Edinburgh Airport announce a new app for disabled passengers

The welcome app, created by Neatebox, is designed to allow passengers to personalise the assistance they require and request assistance from the airport in advance.

The Edinburgh Airport passengers with Reduced Mobility team will then receive a notification letting them know that guests are on their way and will be sent extra tips on how best to aid the individual.

Edinburgh Airport said the app is yet another provision they offer to ensure the airport is open and accessible to all, regardless of their needs. They recently became the first airport in Scotland to be recognised as autism friendly. Gordon Dewar, Edinburgh Airports Chief Executive, told Insider: 

“It’s also good to work with local businesses and implement innovative approaches to passenger needs – we pride ourselves on being innovative and we are confident our accessibility will continue to improve with the introduction of Neatebox.”

Research carried out by Euan’s Guide showed 92% of disabled people do not feel confident visiting new places due to concerns about accessibility. Neatebox want to help improve lives through the use of smart technology. They hope that the ‘Welcome’ app will help promote Scotland as the ‘epicenter of innovation’.

Welcome app | Credit: Neatebox

EN4News spoke to Gavin Neate, Co-Founder of Neatebox, about the inspiration behind the innovative app and why it is so important in a customer service environment.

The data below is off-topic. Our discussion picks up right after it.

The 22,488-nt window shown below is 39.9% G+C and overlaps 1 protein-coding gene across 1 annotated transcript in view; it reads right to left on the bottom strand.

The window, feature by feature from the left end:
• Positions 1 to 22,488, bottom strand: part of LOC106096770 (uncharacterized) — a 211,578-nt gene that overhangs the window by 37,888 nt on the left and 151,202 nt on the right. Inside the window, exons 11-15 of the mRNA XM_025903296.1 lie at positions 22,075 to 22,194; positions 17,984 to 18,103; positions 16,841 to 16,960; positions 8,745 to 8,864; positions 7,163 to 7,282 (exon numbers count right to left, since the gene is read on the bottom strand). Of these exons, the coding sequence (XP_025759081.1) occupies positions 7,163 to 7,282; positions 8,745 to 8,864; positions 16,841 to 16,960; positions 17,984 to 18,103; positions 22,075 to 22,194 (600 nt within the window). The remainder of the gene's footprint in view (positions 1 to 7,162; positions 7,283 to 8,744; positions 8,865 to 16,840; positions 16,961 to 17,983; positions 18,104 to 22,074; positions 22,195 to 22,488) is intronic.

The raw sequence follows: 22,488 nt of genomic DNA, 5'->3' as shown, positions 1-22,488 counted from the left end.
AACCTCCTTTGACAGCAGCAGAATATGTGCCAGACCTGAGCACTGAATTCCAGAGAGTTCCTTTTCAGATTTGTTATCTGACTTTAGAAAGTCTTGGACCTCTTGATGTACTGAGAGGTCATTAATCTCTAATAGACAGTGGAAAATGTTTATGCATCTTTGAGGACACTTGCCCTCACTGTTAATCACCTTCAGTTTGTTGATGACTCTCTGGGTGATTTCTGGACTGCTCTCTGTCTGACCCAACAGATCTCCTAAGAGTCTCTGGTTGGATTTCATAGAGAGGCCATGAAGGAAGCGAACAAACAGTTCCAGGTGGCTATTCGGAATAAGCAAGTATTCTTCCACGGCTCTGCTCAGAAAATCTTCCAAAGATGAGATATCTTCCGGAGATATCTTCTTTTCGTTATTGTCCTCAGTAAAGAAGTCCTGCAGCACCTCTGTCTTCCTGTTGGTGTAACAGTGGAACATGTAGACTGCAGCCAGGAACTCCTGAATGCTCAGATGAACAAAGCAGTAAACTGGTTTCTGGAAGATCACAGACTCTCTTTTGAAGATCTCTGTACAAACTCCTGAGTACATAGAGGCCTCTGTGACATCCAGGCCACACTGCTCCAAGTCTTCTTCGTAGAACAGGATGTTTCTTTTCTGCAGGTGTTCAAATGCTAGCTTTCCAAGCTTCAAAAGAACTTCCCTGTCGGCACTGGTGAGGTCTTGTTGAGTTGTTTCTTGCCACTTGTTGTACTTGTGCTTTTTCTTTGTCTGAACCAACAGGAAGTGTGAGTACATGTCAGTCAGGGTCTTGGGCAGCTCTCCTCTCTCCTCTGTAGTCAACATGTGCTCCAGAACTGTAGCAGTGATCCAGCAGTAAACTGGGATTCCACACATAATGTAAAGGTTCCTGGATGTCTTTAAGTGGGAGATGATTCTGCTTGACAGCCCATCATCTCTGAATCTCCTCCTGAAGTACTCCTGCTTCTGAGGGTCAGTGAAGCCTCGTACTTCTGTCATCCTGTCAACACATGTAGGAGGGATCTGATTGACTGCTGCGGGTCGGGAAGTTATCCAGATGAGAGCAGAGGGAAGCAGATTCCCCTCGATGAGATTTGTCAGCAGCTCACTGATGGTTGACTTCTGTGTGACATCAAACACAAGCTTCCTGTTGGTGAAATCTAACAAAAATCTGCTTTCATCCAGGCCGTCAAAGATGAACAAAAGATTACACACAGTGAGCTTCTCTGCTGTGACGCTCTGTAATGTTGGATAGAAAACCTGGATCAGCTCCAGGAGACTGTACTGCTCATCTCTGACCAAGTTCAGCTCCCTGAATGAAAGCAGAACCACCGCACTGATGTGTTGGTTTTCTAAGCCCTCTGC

“ When it comes to disability, we need to have so much more information now. Everyone likes to be interacted with differently. If you go up and you were instantly happy and friendly towards someone with autism, that might not actually be what they need. Therefore if we knew what somebody’s needs were before we met them, then that would be brilliant.

70% of people who are disabled have hidden disabilities. We generally think about providing service for people who have obvious disabilities – a blind person, a wheelchair user, someone with a walking cane. Things like autism, epilepsy and dyslexia – these are all disabilities a person has to self disclose. If you’re standing at a bank or if you’re in a hotel or a Starbucks queue, the last thing you want to do is talk to the person behind the counter and explain.”

Neate added: 

“ I think this Welcome can potentially be massive. We’re also installed with Royal Bank of Scotland, DoubleTree Hilton, the Scottish Government. Ultimately, this could go everywhere. It could help everyone. We don’t just want to help a disabled person get better service, we want to help the customer service person give better service.”

The announcement comes on the same day, East Lothian council announced controversial changes to disabled services in Edinburgh.

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